The resolution advantage of the Fujifilm X-Pro3 implies greater flexibility for cropping images or the possibility to print larger pictures. The maximum print size of the X-Pro3 for good quality output (200 dots per inch) amounts to 31.2 x 20.8 inches or 79.2 x 52.8 cm, for very good quality (250 dpi) 25 x 16.6 inches or 63.4 x 42.3 cm, and for excellent quality (300 dpi) 20.8 x 13.9 inches or 52.8 x 35.2 cm. The corresponding values for the Ricoh WG-60 are 23 x 17.3 inches or 58.5 x 43.9 cm for good quality, 18.4 x 13.8 inches or 46.8 x 35.1 cm for very good quality, and 15.4 x 11.5 inches or 39 x 29.3 cm for excellent quality prints.
The X-Pro3 has on-sensor phase detect pixels, which results in fast and reliable autofocus acquisition even during live view operation.
The Fujifilm X-Pro3 has a native sensitivity range from ISO 160 to ISO 12800, which can be extended to ISO 80-51200. The corresponding ISO settings for the Ricoh WG-60 are ISO 125 to ISO 6400 (no boost).
Consistent information on actual sensor performance is available from DXO Mark for many cameras. This service determines an overall sensor rating, as well as sub-scores for low-light sensitivity ("DXO Sports"), dynamic range ("DXO Landscape"), and color depth ("DXO Portrait"). The following table provides an overview of the physical sensor characteristics, as well as the sensor quality measurements for a selection of comparators.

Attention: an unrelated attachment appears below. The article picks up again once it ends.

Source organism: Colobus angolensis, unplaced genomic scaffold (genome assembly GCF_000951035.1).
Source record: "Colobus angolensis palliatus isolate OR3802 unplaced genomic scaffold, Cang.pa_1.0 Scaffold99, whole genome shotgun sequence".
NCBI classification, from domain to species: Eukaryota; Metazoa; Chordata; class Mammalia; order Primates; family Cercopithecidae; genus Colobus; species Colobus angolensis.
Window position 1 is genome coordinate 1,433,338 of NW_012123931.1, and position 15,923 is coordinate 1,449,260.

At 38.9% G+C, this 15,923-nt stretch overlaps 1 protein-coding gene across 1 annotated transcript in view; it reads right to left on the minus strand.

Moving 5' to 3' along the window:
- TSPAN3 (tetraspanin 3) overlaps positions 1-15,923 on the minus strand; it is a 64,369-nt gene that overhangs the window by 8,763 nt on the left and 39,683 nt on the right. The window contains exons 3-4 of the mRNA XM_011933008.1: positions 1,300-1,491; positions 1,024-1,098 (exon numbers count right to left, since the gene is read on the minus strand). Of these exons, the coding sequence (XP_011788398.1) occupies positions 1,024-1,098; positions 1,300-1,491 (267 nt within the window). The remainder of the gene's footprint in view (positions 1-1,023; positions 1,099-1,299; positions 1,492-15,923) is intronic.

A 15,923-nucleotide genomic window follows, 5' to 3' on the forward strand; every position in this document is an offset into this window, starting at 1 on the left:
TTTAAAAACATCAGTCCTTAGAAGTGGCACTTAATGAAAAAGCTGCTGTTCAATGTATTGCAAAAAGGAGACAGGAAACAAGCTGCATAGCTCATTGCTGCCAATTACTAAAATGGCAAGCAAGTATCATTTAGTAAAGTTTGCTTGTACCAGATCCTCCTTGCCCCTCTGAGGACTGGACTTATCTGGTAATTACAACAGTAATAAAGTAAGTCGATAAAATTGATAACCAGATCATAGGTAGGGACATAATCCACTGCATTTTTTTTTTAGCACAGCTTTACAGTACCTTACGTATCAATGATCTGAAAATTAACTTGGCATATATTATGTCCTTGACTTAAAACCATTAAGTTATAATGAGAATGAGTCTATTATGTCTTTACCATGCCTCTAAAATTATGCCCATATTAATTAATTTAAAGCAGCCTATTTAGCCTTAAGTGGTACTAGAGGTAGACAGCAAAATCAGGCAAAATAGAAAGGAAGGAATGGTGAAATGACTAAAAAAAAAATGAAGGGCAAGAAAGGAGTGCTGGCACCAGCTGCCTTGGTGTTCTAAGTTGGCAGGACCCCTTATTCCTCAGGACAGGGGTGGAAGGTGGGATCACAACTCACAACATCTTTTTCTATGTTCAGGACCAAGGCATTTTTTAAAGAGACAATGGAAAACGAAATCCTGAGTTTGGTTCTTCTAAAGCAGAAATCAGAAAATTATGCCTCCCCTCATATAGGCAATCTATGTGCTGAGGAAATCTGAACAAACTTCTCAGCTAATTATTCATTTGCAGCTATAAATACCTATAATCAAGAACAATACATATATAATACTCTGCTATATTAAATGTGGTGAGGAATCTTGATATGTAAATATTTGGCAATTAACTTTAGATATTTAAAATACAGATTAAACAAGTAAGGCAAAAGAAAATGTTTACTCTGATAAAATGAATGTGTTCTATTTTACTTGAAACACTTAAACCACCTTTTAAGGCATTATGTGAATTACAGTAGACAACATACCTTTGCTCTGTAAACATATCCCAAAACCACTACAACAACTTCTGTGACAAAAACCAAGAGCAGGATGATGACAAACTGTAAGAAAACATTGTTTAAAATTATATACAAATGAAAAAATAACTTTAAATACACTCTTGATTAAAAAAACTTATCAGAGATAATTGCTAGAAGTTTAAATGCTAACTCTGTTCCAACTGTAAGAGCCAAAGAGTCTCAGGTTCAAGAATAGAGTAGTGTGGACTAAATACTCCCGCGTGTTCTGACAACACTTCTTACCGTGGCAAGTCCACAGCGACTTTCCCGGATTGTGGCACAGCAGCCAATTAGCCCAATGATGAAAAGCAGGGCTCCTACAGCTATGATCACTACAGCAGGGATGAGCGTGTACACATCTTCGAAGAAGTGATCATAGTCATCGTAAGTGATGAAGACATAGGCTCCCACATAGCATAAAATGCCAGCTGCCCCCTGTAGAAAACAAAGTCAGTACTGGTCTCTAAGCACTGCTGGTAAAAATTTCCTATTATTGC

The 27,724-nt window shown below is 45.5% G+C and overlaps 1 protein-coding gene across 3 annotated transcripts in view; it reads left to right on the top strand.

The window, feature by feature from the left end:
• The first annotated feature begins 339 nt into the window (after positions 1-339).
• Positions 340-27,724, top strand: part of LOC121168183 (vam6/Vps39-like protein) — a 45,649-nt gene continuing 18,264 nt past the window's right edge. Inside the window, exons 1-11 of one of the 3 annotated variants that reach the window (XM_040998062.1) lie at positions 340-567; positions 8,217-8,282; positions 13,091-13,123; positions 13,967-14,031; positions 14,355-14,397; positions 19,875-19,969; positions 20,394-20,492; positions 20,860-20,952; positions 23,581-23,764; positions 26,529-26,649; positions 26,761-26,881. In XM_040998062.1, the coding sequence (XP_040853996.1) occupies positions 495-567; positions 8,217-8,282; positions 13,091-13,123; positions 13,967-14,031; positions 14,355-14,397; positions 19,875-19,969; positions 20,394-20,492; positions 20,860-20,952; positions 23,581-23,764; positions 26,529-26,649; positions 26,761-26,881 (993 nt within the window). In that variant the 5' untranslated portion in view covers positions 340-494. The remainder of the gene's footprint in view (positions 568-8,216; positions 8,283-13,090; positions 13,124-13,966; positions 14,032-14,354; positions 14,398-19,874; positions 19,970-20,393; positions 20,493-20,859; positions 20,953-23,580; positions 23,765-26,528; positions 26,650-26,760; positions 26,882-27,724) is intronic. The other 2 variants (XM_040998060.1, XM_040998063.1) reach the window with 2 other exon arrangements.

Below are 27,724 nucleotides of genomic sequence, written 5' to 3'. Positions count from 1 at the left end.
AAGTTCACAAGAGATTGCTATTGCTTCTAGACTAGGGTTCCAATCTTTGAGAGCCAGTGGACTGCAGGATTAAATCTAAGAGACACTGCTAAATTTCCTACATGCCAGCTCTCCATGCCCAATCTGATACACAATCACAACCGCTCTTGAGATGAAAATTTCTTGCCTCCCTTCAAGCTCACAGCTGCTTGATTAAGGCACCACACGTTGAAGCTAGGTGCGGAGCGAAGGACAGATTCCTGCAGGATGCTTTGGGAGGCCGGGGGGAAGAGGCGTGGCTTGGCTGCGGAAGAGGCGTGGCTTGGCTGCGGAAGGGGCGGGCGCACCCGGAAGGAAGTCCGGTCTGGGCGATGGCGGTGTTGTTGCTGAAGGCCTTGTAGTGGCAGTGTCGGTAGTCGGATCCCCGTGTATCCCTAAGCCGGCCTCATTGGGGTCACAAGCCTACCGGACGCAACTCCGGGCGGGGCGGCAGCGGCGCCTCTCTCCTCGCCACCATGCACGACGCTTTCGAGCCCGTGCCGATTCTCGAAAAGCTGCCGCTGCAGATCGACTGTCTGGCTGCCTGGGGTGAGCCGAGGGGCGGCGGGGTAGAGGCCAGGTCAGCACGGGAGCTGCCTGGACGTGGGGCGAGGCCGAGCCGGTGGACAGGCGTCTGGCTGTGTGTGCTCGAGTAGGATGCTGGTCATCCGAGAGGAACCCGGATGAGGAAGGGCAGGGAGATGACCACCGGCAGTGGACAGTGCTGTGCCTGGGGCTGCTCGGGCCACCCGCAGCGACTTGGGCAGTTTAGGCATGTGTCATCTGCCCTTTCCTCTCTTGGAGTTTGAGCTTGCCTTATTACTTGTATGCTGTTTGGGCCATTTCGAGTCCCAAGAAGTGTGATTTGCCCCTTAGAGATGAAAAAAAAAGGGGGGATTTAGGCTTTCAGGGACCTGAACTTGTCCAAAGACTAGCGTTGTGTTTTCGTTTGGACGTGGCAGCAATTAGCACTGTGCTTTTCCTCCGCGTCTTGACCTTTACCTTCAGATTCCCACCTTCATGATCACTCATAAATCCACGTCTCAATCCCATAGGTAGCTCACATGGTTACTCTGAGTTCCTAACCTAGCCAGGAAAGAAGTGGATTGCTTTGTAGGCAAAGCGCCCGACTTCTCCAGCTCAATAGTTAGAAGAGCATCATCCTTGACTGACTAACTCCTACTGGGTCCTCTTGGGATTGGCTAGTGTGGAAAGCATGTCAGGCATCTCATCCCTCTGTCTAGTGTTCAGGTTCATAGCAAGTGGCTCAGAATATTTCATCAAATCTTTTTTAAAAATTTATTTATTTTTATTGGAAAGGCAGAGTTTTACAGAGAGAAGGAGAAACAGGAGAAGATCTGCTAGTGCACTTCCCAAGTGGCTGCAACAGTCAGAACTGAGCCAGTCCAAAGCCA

| DXO |
Many modern cameras are not only capable of taking still images, but can also record movies. Both cameras under consideration have a sensor with sufficiently fast read-out times for moving pictures, but the X-Pro3 provides a higher video resolution than the WG-60. It can shoot video footage at 4K/30p, while the Ricoh is limited to 1080/60p.
Apart from body and sensor, cameras can and do differ across a variety of features. For example, the X-Pro3 has an electronic viewfinder (3690k dots), which can be very helpful when shooting in bright sunlight. In contrast, the WG-60 relies on live view and the rear LCD for framing. The adjacent table lists some of the other core features of the Fujifilm X-Pro3 and Ricoh WG-60 along with similar information for a selection of comparators.